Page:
*Col Adekunle Fajuyi

Fifty years down the line, the Biafran story has not ended. The story, as we know, is the story of a race. It has a life of its own. The Ironsi story is merely a fraction of the inte­ger. What this means is that you cannot talk about Ironsi in isolation. You rather talk about Biafra and weave Ironsi into it. This essential interconnectedness may explain why Ironsi may not be singled out for special mention by his people.
But Fajuyi deserves what he is getting from his people. As the Yoruba celebrate him, the Igbo should also spare a thought for this na­tionalist. From what we have been told, Fa­juyi had the option of staying alive if he had washed his hands off Ironsi. He could have dis­owned Ironsi if he wanted to. But he preferred to die rather than betray his guest. That was a rare act of courage. It was heroism writ large. That is why history has remained kind to him. It will remain so till the end of time.
It is significant to note that in talking about Fajuyi, copious references are being made to the January 15 and July 29, 1966 military coups. There are claims and counter claims about the murderous adventures that changed the course of the Nigerian state. One of the issues, which has cropped up from this is the effort being made by a group called Alaigbo Development Foundation (ADF) to prove that the January 15, 1966 coup was not an Igbo af­fair whose intent was to eliminate prominent northerners and pave way for Igbo takeover of Nigeria. In struggling to make this point, they have urged Gowon to do away with his unholy silence about the events of that trying period. They want him to speak up so that the true in­tent and purpose of the January coup would be better understood and appreciated.
The promoters of ADF have a point. They know the dangers of distortion and what it can do to the health of a people or a nation. That is why they are struggling to have it ex­orcised from our body politic. But their con­cern, I am constrained to submit, may end up as mere wishful thinking. I say so because we know that it is the prerogative of the victor to rewrite history. The victors, of which Gowon was a prominent member, have rewritten and distorted the story of those heady days. Gowon cannot but flow with them. That is why he is strutting about with a heavy burden. That was why he went about praying for a country he helped to put on the path of damnation.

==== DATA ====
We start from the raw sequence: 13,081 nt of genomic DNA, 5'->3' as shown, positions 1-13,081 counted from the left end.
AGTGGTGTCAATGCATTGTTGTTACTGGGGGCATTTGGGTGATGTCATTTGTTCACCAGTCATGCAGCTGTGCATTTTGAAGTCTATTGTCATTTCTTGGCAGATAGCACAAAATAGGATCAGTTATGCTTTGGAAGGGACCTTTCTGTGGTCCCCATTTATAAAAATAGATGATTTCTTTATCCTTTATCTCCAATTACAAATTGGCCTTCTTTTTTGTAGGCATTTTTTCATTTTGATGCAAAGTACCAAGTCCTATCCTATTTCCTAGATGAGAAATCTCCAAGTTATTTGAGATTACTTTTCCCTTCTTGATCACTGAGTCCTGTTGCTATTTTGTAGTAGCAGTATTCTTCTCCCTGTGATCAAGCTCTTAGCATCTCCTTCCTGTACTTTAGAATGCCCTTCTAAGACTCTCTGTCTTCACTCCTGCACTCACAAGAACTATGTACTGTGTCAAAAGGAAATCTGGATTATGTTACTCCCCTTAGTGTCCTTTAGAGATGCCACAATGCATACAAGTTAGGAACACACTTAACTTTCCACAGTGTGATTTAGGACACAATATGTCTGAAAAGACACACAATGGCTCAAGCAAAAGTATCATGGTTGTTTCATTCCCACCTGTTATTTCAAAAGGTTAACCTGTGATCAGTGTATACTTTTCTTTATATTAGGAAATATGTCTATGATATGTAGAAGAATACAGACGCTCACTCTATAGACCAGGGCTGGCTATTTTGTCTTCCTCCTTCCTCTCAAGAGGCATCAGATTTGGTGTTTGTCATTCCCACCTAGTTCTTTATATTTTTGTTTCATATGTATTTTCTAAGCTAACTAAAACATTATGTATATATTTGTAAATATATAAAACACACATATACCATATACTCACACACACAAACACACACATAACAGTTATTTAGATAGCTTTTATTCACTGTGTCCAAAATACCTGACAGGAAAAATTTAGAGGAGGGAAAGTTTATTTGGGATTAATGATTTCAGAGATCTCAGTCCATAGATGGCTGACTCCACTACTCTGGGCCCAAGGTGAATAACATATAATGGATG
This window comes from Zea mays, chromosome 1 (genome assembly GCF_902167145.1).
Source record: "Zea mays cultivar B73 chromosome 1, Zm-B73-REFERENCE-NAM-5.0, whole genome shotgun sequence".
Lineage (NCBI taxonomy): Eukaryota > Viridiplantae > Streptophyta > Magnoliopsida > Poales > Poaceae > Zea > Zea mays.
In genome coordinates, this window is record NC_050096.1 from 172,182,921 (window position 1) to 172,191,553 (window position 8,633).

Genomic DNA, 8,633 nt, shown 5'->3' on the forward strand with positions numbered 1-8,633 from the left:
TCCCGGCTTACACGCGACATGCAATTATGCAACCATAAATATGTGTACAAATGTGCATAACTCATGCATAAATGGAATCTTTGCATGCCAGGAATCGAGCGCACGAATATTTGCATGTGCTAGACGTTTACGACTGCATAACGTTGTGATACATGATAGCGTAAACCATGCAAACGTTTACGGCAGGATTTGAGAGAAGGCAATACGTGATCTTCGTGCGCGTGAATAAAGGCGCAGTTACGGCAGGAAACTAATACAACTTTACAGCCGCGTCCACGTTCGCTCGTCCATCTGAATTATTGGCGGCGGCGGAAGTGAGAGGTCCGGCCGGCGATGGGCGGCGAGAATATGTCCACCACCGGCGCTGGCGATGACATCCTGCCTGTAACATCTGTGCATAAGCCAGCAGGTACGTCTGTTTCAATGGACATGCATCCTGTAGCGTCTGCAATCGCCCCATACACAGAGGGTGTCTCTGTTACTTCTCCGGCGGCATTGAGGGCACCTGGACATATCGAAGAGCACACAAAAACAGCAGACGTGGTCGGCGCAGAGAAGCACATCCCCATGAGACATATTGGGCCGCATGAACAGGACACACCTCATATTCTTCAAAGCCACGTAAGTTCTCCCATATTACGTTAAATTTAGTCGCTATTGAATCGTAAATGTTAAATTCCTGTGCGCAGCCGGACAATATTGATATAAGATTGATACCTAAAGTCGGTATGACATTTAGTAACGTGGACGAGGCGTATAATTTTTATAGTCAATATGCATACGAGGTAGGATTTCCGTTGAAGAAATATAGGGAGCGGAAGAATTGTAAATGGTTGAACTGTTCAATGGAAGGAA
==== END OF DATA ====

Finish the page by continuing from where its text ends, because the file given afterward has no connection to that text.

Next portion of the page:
Besides, Nigerians as a people neither seek truth nor reconciliation. They are not inter­ested in healing wounds. The country is a dungeon, a horrendous cave where civility and good conscience are aliens. That is why the country has remained perpetually on the path of retrogression. The country has continually failed to make progress because the psyche of the people has been programmed to repudiate progress. A country that has been on a cyclical wind for nearly six decades must be truly ac­customed to standing still. In fact, stagnation has become a way of life in Nigeria. That is why the patriotic few, who feel bothered about the state of inertia are expressing concerns. They want the structure of the federation to be changed so that the country could experience something different. These few strident voices mean well. But will the conspirators let Nige­ria experience a breath of fresh air? We look onto time for the resolution of these incongru­encies.
*Dr. Amanze Obi is a former Commissioner for Information in Imo State (amaobi@yahoo.co.uk)